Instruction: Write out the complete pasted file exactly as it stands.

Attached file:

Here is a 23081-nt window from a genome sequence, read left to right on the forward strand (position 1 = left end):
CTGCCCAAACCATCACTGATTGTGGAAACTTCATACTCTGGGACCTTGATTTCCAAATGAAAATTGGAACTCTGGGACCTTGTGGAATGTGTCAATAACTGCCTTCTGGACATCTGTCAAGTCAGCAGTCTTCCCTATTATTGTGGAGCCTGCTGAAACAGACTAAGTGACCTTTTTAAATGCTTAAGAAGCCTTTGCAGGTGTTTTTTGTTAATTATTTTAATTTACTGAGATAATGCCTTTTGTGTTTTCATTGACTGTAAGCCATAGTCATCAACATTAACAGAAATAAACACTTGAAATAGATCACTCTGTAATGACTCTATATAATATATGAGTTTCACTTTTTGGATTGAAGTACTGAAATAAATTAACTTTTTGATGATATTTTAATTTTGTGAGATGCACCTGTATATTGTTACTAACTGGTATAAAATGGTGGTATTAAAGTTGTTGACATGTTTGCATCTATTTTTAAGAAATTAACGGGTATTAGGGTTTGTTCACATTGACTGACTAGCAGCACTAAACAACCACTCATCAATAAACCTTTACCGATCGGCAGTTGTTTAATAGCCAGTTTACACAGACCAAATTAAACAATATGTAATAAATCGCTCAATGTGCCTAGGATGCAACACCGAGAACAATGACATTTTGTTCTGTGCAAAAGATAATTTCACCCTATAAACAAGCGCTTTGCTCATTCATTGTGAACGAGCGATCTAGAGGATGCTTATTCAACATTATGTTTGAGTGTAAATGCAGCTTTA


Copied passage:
Here is a 23081-nt window from a genome sequence, read left to right on the forward strand (position 1 = left end):
CTGCCCAAACCATCACTGATTGTGGAAACTTCATACTCTGGGACCTTGATTTCCAAATGAAAATTGGAACTCTGGGACCTTGTGGAATGTGTCAATAACTGCCTTCTGGACATCTGTCAAGTCAGCAGTCTTCCCTATTATTGTGGAGCCTGCTGAAACAGACTAAGTGACCTTTTTAAATGCTTAAGAAGCCTTTGCAGGTGTTTTTTGTTAATTATTTTAATTTACTGAGATAATGCCTTTTGTGTTTTCATTGACTGTAAGCCATAGTCATCAACATTAACAGAAATAAACACTTGAAATAGATCACTCTGTAATGACTCTATATAATATATGAGTTTCACTTTTTGGATTGAAGTACTGAAATAAATTAACTTTTTGATGATATTTTAATTTTGTGAGATGCACCTGTATATTGTTACTAACTGGTATAAAATGGTGGTATTAAAGTTGTTGACATGTTTGCATCTATTTTTAAGAAATTAACGGGTATTAGGGTTTGTTCACATTGACTGACTAGCAGCACTAAACAACCACTCATCAATAAACCTTTACCGATCGGCAGTTGTTTAATAGCCAGTTTACACAGACCAAATTAAACAATATGTAATAAATCGCTCAATGTGCCTAGGATGCAACACCGAGAACAATGACATTTTGTTCTGTGCAAAAGATAATTTCACCCTATAAACAAGCGCTTTGCTCATTCATTGTGAACGAGCGATCTAGAGGATGCTTATTCAACATTATGTTTGAGTGTAAATGCAGCTTTA